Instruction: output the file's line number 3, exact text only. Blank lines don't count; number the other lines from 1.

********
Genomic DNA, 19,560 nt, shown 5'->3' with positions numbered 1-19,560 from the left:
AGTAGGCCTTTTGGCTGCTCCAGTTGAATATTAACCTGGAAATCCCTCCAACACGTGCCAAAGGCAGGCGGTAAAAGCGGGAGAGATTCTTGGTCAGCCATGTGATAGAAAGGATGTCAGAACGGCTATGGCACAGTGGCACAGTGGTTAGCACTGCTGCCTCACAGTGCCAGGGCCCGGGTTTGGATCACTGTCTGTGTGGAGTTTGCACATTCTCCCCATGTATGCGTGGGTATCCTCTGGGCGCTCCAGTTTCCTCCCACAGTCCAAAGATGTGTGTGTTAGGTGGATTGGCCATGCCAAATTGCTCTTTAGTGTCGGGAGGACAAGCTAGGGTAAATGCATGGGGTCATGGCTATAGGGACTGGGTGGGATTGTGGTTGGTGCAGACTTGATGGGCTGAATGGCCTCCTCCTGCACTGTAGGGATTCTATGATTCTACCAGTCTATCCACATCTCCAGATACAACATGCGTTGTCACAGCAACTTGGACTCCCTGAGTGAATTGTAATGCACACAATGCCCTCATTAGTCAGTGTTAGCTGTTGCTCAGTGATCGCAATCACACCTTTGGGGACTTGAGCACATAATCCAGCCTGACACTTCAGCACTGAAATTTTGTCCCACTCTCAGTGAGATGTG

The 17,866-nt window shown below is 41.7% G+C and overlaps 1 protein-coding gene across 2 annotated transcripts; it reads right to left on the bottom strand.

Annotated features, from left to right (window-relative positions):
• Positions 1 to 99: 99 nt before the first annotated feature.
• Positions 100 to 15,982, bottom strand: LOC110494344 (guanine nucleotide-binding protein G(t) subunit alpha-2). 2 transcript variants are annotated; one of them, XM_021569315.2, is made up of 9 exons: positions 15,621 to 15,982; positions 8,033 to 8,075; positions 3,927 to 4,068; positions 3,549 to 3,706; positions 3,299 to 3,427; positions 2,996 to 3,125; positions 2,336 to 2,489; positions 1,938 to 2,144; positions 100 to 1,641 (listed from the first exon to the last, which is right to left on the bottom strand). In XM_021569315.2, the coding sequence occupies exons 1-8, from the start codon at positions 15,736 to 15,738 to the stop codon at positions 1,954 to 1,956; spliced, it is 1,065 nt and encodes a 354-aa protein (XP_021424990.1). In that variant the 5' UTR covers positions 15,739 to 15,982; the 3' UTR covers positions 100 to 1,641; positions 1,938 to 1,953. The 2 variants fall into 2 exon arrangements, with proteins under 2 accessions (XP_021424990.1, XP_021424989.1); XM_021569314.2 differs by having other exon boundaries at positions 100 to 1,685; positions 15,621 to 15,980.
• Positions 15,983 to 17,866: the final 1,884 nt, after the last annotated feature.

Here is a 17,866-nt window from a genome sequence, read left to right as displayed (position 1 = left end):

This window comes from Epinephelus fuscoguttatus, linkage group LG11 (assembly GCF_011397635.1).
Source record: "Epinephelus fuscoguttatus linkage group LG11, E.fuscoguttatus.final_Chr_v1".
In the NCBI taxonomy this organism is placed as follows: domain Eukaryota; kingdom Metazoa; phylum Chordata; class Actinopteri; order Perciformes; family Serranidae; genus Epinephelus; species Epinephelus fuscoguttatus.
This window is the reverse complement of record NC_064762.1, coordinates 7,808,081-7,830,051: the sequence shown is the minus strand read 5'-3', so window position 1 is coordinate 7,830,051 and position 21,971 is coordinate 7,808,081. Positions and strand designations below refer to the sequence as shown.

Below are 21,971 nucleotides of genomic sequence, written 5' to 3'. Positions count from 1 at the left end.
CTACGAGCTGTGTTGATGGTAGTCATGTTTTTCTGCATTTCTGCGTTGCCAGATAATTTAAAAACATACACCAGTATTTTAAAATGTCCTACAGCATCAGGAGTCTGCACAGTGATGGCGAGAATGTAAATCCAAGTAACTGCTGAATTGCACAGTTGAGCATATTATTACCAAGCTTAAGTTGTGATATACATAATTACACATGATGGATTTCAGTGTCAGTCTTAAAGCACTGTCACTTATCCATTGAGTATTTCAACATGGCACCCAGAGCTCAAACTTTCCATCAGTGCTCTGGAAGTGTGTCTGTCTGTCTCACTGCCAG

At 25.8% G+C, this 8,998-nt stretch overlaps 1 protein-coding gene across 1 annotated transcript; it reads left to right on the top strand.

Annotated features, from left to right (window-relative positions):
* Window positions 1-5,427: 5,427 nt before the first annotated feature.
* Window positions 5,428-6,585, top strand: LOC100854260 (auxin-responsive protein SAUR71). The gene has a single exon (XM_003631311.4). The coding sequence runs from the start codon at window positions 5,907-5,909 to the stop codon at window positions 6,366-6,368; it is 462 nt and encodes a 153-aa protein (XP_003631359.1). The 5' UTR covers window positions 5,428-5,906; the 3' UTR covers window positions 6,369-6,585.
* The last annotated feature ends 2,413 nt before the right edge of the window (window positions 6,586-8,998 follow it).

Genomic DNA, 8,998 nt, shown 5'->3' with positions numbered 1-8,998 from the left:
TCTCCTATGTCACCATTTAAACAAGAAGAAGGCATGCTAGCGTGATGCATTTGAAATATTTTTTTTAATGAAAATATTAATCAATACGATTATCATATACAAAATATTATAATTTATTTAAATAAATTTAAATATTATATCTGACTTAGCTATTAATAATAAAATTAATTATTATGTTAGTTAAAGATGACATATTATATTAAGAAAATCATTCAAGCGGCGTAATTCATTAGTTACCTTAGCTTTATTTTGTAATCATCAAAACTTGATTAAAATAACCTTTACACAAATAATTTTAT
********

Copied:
The 17,866-nt window shown below is 41.7% G+C and overlaps 1 protein-coding gene across 2 annotated transcripts; it reads right to left on the bottom strand.